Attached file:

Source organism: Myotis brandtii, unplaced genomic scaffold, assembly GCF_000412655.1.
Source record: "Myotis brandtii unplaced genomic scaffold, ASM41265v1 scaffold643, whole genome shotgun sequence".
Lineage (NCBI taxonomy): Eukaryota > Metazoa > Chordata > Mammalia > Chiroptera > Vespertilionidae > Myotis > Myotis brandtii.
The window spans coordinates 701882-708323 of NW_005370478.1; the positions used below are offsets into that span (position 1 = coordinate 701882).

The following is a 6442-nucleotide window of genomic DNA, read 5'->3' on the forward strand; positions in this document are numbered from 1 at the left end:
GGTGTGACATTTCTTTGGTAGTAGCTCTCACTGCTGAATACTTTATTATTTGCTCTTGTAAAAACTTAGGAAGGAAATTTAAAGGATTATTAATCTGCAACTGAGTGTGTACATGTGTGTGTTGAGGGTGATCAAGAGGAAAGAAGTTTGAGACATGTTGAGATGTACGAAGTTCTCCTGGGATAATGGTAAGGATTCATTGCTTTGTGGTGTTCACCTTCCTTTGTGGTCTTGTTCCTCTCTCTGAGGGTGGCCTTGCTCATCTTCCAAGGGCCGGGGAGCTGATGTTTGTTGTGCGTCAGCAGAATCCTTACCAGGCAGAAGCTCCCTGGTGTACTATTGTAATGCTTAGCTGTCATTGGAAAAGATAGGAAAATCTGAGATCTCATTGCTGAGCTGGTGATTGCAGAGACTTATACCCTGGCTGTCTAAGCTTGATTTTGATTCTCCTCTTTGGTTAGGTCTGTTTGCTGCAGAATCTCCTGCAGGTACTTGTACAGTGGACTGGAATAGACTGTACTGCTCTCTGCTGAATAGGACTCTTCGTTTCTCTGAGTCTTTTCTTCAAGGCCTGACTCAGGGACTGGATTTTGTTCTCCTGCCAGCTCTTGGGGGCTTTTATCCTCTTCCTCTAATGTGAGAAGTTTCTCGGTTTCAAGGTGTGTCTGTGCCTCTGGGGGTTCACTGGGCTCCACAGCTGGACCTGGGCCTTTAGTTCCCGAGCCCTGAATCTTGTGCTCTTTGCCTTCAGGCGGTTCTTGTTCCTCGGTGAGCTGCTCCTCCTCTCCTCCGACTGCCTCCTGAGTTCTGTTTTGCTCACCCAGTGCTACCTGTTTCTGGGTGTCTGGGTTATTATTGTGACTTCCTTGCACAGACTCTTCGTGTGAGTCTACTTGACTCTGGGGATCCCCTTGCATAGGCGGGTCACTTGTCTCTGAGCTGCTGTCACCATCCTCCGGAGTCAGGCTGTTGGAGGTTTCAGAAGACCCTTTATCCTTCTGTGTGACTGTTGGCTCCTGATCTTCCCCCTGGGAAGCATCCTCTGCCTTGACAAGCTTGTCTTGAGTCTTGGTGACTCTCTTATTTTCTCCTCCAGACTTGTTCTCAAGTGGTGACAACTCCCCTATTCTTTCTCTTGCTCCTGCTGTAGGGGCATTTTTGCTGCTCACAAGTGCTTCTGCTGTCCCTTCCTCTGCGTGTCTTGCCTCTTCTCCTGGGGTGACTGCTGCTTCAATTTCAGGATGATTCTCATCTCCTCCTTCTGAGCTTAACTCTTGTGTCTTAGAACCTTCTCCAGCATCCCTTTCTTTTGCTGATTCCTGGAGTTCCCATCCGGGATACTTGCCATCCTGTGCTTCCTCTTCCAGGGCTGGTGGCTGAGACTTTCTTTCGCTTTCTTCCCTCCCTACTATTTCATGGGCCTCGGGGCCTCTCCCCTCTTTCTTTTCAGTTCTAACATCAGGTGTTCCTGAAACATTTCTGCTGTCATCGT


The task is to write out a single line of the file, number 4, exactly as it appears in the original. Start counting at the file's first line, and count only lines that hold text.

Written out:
The window spans coordinates 701882-708323 of NW_005370478.1; the positions used below are offsets into that span (position 1 = coordinate 701882).